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I am thinking of some 12 volt , as in hooked into the 650’s electrical system . One question I have will the 650 handle gloves , insoles , the jacket and pants all at the same time ? Another question is , are the gloves flexible enough to easily handle the controls . I would really like to hear any actual experiences , good bad or indifferent . Any do or don't stuff ? Any installation problems ? Regrets , wish I would have ? Best brand name ?

TheReaper!
 

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Use my Gerbing heated gloves and suit all the time. I wouldn't ride cold without it. You will have no problems with heated clothing. The newer Gerbing heated ware has a wire mesh rather than wires. Gerbing will keep you tosty warm.
respectfully,
David Miller
 

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I believe the generator output is around 500 watts. That should be more than enough to run all of your heated gear, especially if you use a digital pulse dual Heat Troller. It doesn't use resistors to "waste" excess current when you want less heat. Use one knob on the controller for your jacket liner and gloves and the other for your pants/insoles. I've used Warm n Safe for about 10 years now and they are excellent. I also have an older Gerbings Union overpant and G2 gloves that are still working well too.
 

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You could also but a Milwaukee heated jacket with built-in battery

I bought one after someone recommended it here.

That and heated grips makes 45 minute trips down to 4 deg Celsius a pleasure.

They make an adapter cable to 12V outlets, but it's to expensive for my taste and needs
 

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I have a powerlet RapidFIRE set of heated jacket liner and glove liners. I love them, jacket plugs into the 650 and the gloves into the jacket sleeves. There is a dual wireless controller I Velcro to the handlebar cover, so the gloves and jacket can be set at different temps. I ran a cord from the battery out the seat so it sits in the grove for the service cover when not in use and the jacket just plugs in between my legs when in use.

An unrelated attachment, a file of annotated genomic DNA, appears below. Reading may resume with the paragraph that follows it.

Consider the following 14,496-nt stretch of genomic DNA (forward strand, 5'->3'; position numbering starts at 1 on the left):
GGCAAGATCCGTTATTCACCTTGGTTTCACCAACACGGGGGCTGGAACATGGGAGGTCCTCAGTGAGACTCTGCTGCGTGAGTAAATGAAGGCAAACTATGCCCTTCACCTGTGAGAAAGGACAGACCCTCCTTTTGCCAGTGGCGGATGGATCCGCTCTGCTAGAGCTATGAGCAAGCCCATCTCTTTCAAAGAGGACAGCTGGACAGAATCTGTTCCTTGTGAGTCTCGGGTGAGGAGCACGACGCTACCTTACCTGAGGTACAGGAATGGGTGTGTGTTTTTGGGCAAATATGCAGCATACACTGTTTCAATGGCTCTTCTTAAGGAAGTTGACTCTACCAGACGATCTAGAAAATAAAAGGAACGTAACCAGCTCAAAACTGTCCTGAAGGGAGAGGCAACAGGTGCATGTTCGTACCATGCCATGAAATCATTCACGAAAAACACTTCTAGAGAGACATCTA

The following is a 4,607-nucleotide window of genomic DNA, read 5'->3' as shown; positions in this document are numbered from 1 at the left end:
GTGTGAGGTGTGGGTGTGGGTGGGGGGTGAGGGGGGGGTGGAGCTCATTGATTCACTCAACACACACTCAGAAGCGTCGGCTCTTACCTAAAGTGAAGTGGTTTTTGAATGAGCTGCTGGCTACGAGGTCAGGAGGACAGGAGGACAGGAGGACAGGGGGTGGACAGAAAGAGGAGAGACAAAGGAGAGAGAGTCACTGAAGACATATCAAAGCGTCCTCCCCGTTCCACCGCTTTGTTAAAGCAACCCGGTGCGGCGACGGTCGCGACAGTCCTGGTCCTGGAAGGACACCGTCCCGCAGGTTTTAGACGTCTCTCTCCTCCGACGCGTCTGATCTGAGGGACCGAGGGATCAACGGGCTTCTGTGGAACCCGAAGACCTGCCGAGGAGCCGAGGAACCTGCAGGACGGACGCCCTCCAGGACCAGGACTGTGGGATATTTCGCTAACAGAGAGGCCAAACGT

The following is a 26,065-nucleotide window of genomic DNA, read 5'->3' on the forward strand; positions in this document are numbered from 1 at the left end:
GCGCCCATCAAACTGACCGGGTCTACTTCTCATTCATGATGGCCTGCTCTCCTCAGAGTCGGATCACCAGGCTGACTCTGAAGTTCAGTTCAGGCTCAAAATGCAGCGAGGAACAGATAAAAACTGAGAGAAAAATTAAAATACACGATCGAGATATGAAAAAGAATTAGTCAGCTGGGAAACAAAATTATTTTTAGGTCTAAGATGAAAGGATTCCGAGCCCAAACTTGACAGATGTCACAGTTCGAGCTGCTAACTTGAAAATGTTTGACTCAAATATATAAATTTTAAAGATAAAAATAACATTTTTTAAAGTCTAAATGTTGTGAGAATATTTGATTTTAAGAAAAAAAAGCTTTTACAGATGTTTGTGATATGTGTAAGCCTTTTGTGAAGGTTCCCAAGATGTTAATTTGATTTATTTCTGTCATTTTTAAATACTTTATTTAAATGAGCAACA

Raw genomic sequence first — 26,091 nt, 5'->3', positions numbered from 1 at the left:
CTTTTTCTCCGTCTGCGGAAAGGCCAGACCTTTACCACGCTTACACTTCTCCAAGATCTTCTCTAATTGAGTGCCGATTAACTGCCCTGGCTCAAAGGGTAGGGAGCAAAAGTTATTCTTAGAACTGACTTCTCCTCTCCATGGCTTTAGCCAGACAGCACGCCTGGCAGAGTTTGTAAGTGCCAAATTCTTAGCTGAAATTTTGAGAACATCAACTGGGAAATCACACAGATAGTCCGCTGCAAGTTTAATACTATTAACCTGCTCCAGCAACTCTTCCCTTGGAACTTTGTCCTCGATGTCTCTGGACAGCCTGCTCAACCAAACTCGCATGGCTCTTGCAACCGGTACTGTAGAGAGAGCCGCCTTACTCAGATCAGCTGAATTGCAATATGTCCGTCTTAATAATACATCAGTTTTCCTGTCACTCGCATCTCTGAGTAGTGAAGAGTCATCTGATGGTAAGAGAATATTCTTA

Usually have the jacket set to about 1/2 and the gloves just under that. Although this December it did drop to -5 one day and I had the jacket at just over 3/4 and the gloves just over 1/2.
I have very well insulated pants from Tourmaster so I never felt the need for heated pants or boots for that matter, the 650 does a good job of keeping my feet and legs sheltered.
 

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I've got quite few miles on my Gerbing heated jacket liner, pants liner and socks. This is my 5th winter using them. I'd rate them an A+. I've never needed to run them anywhere close to full power in some pretty cold weather. Burgman 650 seems to have more than enough alternator capacity.

I thought the Gerbing heated insoles were useless and returned them. Heated socks worked much better. Wasn't just me. Lots of complaints with the Gerbing heated insoles. That was back in 2010. Maybe the insoles are better now.

I've had Gerbing and Warm & Safe heated gloves. For me, heated gloves have been a mixed bag. Always warm and toasty, but too bulky. Also, if your hands get wet, the liners in the gloves tend to pull out. My latest evolution is a set of Gerbing heated glove liners. I wear them under a pair of waterproof leather Olympia winter gloves, but only as a last resort. First step is Olympia gloves, then Thermalite liners with the Olympia gloves. Because of the bulkiness, last resort is heated liners under the Olympia gloves.

I've had really good luck with both the Gerbing portable dual controller and the Warm & Safe dual remote control.

My experience is to buy direct from Gerbing or Warm & Safe. Both have an unconditional return policy if you buy direct (with a time limit). I've always gotten excellent service from both on returns.

The Warm & Safe liners are built (fabric wise) quite a bit differently than the Gerbing ones. Most people seem to prefer one over the other, but it seems like a 50/50 split.
 

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I use the Milwaukee jacket but I don't recommend it very highly. :confused:
The jacket is very good quality and it works well for it's intended use which is to allow you to WORK comfortably in colder conditions. However on a bike you are not expending any energy to stay warm and since the jacket only has heating pads on the upper chest and shoulder areas your lower back/kidneys remain cold. Compound this with the weird swirl patterns of air behind some windscreens (I have a 400 with a Givi AF266) which cause air to come up from behind so your lower back can become quite cold while your shoulders and chest feel quite toasty. Some experts also claim that you don't want your upper chest to become too hot since it overheats the blood in your heart and that is not healthy for you. I have used my Milwaukee on the bike down to as low as -4 but it really is not the greatest when it gets below 40. Sometimes when it gets colder I use a heated kidney belt from the drugstore that is just a large version of the chemical hand warmers and you can buy a special belt that has pockets for using those chemical hand warmers in it. If you can afford a proper motorcycle vest or jacket do it, if you already have a Milwaukee jacket it will work but it just is not as warm.
 

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There is actually an unused connector in the underseat area, which I guess is for the optional heated seat. The wire colors are Red/Blue (Power through fuse 3 [Fuel] and Black/White (Ground).

Fuse 3 FUEL is always powered, it's the same that feeds the trunk light.